Exposé print issues (1993-2011)
Djam Karet — Island in the Red Night Sky
(Bandcamp no#, 2022, CD)
by Peter Thelen, Published 2022-09-10
No reader of Exposé should be unfamiliar with Djam Karet — the band has been a going concern since the mid-80s and Exposé has been championing their work as long as we have been in existence. Each new release has something new on offer that confirms their ongoing evolution and development. Their Bandcamp site shows two dozen previous albums, their official site shows about thirty, yet the one-sheet that accompanies this release states that it’s their twentieth. Regardless, any way one looks at it, that’s plenty of music to explore for anyone just getting started with the band. Island in the Red Night Sky features the original four members that featured on the band’s first cassette in 1985 (and many more thereafter): drummer Chuck Oken Jr., guitarist Mike Henderson, bassist Henry Osborne, and multi-instrumentalist Gayle Ellett, with most of the members doubling on keyboards and synths, as well as guests Todd Montgomery (sitar on two cuts), Mark Cook (multi-guitars, piano), and Hani Naser (chanting on “The Other Side”). The eight tracks on Island in the Red Night Sky are perhaps a bit more electronic, mysterious, and dark compared to your average DK album; it’s intended to be a companion release to the band’s previous A Sky Full of Stars for a Roof (2019), much in the same way that Burning the Hard City and Suspension and Displacement (both 1991) or New Dark Age and Ascension (both from 2001) related to one another, a strategy which makes sense when a band’s collective sound has so many multiple personalities. The set opener, “Arrival,” features a sequenced electronic undercurrent until the drums, bass, and acoustic guitars enter at around the one-minute mark, after which it returns, repeats, and shifts gears repeatedly over the its six minute duration. The closer, “A New Dawn,” also plays out over a sequenced bed of electronic sounds, with some beautiful guitar solos alternating with Mellotron backing as the piece proceeds to its fade. They do occasionally use some field recordings tastefully blended with their instrumentation on some of the tracks. Other standouts include “Code T1241,” a piece that has numerous facets utilizing electronics, loops, exotic acoustic instruments, and much more in an ever-shifting sonic panorama, and “Light Scattering by Small Particles,” again built on a busy electronic sequence in a constant state of flux. Island in the Red Night Sky stands as one of Djam Karet’s more dark and mystical releases, exploring plenty of new territory along its path.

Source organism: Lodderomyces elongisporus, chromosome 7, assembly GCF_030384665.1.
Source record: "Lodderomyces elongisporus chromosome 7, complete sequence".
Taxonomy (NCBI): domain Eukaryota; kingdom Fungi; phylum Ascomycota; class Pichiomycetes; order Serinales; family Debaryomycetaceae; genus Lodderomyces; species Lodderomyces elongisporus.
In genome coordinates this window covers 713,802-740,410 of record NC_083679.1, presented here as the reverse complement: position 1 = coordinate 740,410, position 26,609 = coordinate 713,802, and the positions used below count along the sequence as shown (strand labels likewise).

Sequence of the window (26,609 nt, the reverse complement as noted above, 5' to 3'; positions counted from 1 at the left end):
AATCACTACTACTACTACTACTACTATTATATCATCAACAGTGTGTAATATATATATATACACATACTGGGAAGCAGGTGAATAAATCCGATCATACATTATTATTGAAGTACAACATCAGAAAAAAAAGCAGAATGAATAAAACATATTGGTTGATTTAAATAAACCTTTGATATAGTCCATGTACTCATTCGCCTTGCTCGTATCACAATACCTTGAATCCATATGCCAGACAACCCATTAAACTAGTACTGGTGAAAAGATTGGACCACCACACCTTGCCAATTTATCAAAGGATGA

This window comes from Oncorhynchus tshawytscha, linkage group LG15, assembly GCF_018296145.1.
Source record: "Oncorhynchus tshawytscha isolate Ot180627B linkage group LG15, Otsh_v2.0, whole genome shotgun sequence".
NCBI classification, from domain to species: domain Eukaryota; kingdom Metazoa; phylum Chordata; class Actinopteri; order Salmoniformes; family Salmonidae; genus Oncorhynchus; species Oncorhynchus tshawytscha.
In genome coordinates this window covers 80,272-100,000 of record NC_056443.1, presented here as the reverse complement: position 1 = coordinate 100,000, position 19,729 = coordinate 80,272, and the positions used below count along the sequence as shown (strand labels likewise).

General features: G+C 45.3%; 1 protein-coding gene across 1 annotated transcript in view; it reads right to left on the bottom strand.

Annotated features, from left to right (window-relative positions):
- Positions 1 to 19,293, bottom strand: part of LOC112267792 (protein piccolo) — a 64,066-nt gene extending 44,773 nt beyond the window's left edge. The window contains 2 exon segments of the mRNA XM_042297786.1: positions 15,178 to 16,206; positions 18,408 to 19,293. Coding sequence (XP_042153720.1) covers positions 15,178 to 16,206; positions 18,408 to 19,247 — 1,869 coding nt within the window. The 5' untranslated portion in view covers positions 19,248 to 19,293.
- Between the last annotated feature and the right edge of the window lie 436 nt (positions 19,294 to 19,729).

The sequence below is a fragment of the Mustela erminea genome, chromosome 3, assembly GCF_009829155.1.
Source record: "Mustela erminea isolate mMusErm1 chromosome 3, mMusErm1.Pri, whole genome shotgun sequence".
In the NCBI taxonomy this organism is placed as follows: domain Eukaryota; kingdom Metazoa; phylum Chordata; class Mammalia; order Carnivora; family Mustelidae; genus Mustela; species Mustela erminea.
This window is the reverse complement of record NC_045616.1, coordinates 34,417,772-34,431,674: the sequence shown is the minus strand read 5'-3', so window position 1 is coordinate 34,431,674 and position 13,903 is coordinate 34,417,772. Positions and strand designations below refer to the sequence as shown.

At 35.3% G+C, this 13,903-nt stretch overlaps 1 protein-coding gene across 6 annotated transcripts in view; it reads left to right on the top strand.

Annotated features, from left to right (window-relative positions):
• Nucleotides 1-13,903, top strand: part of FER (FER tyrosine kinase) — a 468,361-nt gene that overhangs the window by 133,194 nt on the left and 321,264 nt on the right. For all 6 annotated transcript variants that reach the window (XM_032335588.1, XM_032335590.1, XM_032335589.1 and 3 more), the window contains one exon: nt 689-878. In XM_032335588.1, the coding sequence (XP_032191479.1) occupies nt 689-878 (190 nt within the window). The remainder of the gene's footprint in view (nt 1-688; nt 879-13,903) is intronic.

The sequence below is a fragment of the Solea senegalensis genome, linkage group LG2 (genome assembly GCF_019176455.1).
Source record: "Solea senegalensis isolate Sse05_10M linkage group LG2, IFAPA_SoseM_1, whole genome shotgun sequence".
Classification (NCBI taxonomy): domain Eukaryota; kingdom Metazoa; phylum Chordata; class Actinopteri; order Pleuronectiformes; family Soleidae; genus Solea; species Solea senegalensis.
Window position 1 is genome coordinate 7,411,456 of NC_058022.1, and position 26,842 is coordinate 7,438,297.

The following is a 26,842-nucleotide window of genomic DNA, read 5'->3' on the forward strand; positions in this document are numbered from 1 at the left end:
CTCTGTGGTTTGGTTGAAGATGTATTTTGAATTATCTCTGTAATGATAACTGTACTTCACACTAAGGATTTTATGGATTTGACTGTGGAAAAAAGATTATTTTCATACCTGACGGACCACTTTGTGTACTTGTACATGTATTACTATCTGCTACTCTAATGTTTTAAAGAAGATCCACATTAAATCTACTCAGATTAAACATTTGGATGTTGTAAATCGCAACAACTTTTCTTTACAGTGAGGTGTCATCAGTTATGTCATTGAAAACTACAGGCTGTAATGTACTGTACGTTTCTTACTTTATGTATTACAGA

Filed under: New releases, 2022 releases
Related artist(s): Djam Karet, Mike Henderson, Chuck Oken, Gayle Ellett
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